Now, they have Lalaport EXPOCITY, which is Japan’s largest complex, sprawled out next to the park. There’s a movie theater, shopping center with over 300 stores, and the tallest Ferris wheel in Japan. The Redhorse Osaka Wheel towers over the park at 123m tall, and you can really feel it when you’re at the top looking down through the glass-bottomed carriage. If you like Ferris wheels, I highly recommend this one!
The park itself also has museums, koi ponds, art installations, and a cafe.
One of my favorite parts of the park is the treetop boardwalk. It takes around 20-30 minutes to get to the top lookout point, where you’re rewarded with a 360 degree bird’s eye view of Osaka.
My other favorite part of the park is this monstrosity that greets you as soon as you enter the gate:
This guy, who I call the White Chicken, is the Tower of the Sun and legitimately looks like someone on acid decided to make the biggest sculpture ever. (The park was made in the late ’60s, so I am that far off?)
During winter in the park, they do projection mapping on the Tower of the Sun after dark. This also looks like someone on acid decided to make the trippiest shit ever and project it onto a crazy sculpture. I really don’t know what’s going on with this thing, but it’s weird and I’m into it.
Enough about the park though, right? You came here for the good stuff!
The 2016 + 2017 Ramen Expos
These are a few of the bowls from the 2016 and 2017 festivals:
In 2018, I really wanted to try ramen from the northern part of Japan, since in previous years, I pretty much covered the south and central regions.
The 2018 Ramen Expo
I made it to 4 stalls this year!
Bowl #1: From Hokkaido
Bowl #2: From Oita
Bowl #3: From Hokkaido
Bowl #4: From Osaka (but featuring special Nagoya chicken broth)
They were all just as delicious as they look, but I’d have to say #1 and #2 were winners of the day.
This year, the ramen expo introduced gyoza tickets along with the ramen ticket system. They were 500yen per ticket and the gyoza vendors lined one side of the festival grounds. I couldn’t eat any of the gyoza this year, but my friends tried a few kinds. This one, covered in cheese, was the taste winner:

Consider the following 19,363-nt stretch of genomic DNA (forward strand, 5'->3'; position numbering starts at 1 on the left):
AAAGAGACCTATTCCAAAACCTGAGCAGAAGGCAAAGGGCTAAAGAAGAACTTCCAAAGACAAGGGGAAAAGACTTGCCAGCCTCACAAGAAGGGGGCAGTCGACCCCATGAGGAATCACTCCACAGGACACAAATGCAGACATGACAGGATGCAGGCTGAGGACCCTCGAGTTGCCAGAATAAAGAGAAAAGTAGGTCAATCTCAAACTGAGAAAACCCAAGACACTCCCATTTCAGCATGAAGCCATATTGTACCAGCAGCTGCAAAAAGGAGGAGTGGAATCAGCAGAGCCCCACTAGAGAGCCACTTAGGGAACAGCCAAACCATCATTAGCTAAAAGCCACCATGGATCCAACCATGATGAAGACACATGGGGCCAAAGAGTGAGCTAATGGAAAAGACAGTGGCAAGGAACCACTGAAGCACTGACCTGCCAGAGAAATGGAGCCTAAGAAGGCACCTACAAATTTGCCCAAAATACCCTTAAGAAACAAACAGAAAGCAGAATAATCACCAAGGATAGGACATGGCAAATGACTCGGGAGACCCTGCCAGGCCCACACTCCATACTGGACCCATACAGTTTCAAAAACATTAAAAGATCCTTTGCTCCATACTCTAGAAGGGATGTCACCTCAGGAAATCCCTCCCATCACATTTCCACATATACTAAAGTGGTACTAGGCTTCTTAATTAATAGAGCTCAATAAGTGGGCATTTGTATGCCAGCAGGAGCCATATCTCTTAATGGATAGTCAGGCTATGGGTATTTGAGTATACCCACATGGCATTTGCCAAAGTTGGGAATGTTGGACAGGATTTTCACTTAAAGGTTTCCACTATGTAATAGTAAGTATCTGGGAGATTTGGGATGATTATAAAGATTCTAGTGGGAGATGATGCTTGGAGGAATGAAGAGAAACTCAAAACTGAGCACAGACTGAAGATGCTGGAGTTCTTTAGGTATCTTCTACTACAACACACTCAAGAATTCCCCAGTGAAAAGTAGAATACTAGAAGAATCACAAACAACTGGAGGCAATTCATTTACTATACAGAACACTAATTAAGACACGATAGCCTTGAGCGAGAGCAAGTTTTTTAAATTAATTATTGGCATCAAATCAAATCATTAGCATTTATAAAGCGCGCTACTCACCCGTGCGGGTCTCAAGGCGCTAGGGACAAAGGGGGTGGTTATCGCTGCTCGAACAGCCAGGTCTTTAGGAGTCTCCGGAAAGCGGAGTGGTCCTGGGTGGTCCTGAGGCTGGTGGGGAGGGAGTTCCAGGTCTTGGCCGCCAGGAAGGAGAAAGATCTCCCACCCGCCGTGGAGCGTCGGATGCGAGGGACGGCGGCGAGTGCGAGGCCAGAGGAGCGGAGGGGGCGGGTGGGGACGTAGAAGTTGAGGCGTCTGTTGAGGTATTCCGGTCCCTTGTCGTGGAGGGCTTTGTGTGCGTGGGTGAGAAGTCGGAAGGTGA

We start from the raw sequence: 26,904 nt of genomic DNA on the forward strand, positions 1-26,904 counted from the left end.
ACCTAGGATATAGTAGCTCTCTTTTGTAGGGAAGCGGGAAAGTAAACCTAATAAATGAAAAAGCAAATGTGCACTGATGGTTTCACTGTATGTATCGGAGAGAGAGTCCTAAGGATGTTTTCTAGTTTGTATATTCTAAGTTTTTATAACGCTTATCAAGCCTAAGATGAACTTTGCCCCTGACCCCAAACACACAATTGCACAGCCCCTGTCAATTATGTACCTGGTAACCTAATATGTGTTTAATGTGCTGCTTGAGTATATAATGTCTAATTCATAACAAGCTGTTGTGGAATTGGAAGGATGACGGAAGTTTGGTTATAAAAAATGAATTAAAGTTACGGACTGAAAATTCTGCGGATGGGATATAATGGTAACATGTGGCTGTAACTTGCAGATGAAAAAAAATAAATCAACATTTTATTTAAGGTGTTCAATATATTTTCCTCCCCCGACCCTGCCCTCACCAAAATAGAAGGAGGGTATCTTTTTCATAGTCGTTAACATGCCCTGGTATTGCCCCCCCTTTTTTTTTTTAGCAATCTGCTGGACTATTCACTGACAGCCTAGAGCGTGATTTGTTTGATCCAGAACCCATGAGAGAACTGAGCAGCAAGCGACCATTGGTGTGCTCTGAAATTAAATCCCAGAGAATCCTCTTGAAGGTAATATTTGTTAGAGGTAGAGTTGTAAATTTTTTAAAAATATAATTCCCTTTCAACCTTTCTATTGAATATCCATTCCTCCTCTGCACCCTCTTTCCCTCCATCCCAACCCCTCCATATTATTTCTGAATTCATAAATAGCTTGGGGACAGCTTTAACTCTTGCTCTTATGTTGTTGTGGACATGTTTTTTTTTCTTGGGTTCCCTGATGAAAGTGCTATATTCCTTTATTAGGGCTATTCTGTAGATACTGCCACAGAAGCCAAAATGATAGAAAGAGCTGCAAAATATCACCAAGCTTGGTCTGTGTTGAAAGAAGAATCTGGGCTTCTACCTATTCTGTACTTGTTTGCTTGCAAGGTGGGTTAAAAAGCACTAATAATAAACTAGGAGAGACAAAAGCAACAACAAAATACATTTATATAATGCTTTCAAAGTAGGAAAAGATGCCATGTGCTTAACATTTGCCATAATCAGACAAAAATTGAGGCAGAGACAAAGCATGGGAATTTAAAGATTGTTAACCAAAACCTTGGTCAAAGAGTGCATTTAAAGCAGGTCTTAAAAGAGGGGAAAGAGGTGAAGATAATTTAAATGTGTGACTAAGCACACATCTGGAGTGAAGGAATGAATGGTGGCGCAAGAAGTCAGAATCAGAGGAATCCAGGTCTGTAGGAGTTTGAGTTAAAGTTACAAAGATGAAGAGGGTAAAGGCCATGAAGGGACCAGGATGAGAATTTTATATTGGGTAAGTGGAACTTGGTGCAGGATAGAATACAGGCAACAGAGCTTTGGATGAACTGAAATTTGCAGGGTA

We couldn’t leave without trying Japan’s famous festival food, the “long potato”. It’s mashed potatoes formed into super long fries and deep-fried. They come with all sorts of toppings, but my friends opted for this chocolate sauce + sprinkles version:
If you like sweet and salty, this is good!
There were lots of other snack vendors there, including karaage (fried chicken), baked sweet potatoes, crepes, cakes, drinks, and more. I had a hard time finding something I could eat until I stumbled upon a strawberry daifuku stall. It’s mochi (pounded rice cake) with sweet bean paste and a strawberry inside! I love these things, and this stall had all kinds of flavors. I may have gone back more than once!
This year, the organizers were clever and put the handmade market stalls inside the venue (they were outside last year), so we wandered around and did a little shopping between bowls of ramen.
I have to say, the “eco-stations” (trash/recycling spots) this year were bigger and better than ever. Festivals like this generate a lot of waste due to people trying so many different foods and everything coming in disposable containers. But there were places to recycle just about everything.
I was a bit sad as we left the park in the dark, looking at all the Christmas lights everywhere. It was a tough feeling knowing that this was my last ramen expo for the foreseeable future. I love this festival and get so jazzed about it every December! I’m looking forward to visiting again someday and seeing even more improvements, and checking more off my poster.
Until we meet again, Ramen Expo!